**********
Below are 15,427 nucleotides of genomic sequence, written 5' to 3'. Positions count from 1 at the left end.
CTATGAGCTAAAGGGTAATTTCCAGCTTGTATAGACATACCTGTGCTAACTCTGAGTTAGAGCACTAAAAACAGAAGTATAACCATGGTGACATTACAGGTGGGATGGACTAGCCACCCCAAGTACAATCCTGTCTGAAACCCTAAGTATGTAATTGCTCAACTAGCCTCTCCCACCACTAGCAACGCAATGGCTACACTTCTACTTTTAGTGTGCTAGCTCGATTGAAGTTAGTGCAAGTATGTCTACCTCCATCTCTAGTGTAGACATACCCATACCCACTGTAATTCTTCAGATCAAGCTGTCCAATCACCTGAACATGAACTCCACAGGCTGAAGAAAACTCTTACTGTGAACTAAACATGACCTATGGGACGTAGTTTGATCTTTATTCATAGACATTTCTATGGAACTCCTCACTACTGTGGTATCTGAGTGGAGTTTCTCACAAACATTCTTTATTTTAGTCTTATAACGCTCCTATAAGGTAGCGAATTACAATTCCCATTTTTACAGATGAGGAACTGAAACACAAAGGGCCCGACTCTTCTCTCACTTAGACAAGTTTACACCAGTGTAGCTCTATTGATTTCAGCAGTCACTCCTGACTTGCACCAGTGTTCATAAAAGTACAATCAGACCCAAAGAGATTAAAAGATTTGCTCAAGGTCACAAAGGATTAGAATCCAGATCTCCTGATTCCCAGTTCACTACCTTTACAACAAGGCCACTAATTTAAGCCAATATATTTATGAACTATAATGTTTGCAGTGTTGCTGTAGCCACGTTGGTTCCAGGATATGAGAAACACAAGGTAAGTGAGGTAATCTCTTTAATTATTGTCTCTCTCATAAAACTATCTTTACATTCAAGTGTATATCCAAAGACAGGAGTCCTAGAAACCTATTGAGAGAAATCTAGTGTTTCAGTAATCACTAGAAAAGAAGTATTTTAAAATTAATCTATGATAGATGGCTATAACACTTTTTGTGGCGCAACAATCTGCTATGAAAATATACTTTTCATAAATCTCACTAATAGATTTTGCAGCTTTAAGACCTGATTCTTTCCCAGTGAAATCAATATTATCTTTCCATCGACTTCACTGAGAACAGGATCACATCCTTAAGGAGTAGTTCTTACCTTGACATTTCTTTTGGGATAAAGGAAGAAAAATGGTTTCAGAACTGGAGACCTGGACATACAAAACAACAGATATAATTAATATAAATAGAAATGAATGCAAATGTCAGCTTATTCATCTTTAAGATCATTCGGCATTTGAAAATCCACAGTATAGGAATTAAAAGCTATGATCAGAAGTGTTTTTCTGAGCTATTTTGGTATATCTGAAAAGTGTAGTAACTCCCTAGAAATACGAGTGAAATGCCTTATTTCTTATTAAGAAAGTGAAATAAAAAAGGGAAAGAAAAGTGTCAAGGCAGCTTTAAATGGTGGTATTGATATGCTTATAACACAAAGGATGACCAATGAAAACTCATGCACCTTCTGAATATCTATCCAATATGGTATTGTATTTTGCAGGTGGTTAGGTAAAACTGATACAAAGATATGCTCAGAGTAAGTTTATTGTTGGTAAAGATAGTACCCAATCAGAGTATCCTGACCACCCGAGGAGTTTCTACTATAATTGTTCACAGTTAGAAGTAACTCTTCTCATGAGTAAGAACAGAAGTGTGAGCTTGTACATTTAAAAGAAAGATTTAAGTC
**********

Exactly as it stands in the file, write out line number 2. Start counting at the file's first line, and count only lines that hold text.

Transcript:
CTATGAGCTAAAGGGTAATTTCCAGCTTGTATAGACATACCTGTGCTAACTCTGAGTTAGAGCACTAAAAACAGAAGTATAACCATGGTGACATTACAGGTGGGATGGACTAGCCACCCCAAGTACAATCCTGTCTGAAACCCTAAGTATGTAATTGCTCAACTAGCCTCTCCCACCACTAGCAACGCAATGGCTACACTTCTACTTTTAGTGTGCTAGCTCGATTGAAGTTAGTGCAAGTATGTCTACCTCCATCTCTAGTGTAGACATACCCATACCCACTGTAATTCTTCAGATCAAGCTGTCCAATCACCTGAACATGAACTCCACAGGCTGAAGAAAACTCTTACTGTGAACTAAACATGACCTATGGGACGTAGTTTGATCTTTATTCATAGACATTTCTATGGAACTCCTCACTACTGTGGTATCTGAGTGGAGTTTCTCACAAACATTCTTTATTTTAGTCTTATAACGCTCCTATAAGGTAGCGAATTACAATTCCCATTTTTACAGATGAGGAACTGAAACACAAAGGGCCCGACTCTTCTCTCACTTAGACAAGTTTACACCAGTGTAGCTCTATTGATTTCAGCAGTCACTCCTGACTTGCACCAGTGTTCATAAAAGTACAATCAGACCCAAAGAGATTAAAAGATTTGCTCAAGGTCACAAAGGATTAGAATCCAGATCTCCTGATTCCCAGTTCACTACCTTTACAACAAGGCCACTAATTTAAGCCAATATATTTATGAACTATAATGTTTGCAGTGTTGCTGTAGCCACGTTGGTTCCAGGATATGAGAAACACAAGGTAAGTGAGGTAATCTCTTTAATTATTGTCTCTCTCATAAAACTATCTTTACATTCAAGTGTATATCCAAAGACAGGAGTCCTAGAAACCTATTGAGAGAAATCTAGTGTTTCAGTAATCACTAGAAAAGAAGTATTTTAAAATTAATCTATGATAGATGGCTATAACACTTTTTGTGGCGCAACAATCTGCTATGAAAATATACTTTTCATAAATCTCACTAATAGATTTTGCAGCTTTAAGACCTGATTCTTTCCCAGTGAAATCAATATTATCTTTCCATCGACTTCACTGAGAACAGGATCACATCCTTAAGGAGTAGTTCTTACCTTGACATTTCTTTTGGGATAAAGGAAGAAAAATGGTTTCAGAACTGGAGACCTGGACATACAAAACAACAGATATAATTAATATAAATAGAAATGAATGCAAATGTCAGCTTATTCATCTTTAAGATCATTCGGCATTTGAAAATCCACAGTATAGGAATTAAAAGCTATGATCAGAAGTGTTTTTCTGAGCTATTTTGGTATATCTGAAAAGTGTAGTAACTCCCTAGAAATACGAGTGAAATGCCTTATTTCTTATTAAGAAAGTGAAATAAAAAAGGGAAAGAAAAGTGTCAAGGCAGCTTTAAATGGTGGTATTGATATGCTTATAACACAAAGGATGACCAATGAAAACTCATGCACCTTCTGAATATCTATCCAATATGGTATTGTATTTTGCAGGTGGTTAGGTAAAACTGATACAAAGATATGCTCAGAGTAAGTTTATTGTTGGTAAAGATAGTACCCAATCAGAGTATCCTGACCACCCGAGGAGTTTCTACTATAATTGTTCACAGTTAGAAGTAACTCTTCTCATGAGTAAGAACAGAAGTGTGAGCTTGTACATTTAAAAGAAAGATTTAAGTC